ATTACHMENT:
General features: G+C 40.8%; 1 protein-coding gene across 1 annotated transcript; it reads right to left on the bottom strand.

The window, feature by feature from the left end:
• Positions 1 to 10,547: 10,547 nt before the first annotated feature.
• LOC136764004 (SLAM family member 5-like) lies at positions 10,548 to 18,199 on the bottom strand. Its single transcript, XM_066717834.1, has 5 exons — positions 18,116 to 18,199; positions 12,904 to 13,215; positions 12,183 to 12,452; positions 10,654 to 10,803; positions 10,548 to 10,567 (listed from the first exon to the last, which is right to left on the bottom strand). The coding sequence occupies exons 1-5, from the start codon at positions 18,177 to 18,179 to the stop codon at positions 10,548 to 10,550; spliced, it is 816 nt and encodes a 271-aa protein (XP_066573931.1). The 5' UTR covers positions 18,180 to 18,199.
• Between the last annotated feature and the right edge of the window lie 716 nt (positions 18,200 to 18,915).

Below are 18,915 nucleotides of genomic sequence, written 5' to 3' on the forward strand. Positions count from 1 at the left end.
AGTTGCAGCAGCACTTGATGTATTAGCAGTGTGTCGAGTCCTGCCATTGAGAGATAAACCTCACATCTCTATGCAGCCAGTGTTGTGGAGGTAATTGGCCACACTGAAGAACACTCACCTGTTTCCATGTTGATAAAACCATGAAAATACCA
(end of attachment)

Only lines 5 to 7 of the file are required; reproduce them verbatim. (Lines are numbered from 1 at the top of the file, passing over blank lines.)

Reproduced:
• Between the last annotated feature and the right edge of the window lie 716 nt (positions 18,200 to 18,915).

Below are 18,915 nucleotides of genomic sequence, written 5' to 3' on the forward strand. Positions count from 1 at the left end.
AGTTGCAGCAGCACTTGATGTATTAGCAGTGTGTCGAGTCCTGCCATTGAGAGATAAACCTCACATCTCTATGCAGCCAGTGTTGTGGAGGTAATTGGCCACACTGAAGAACACTCACCTGTTTCCATGTTGATAAAACCATGAAAATACCA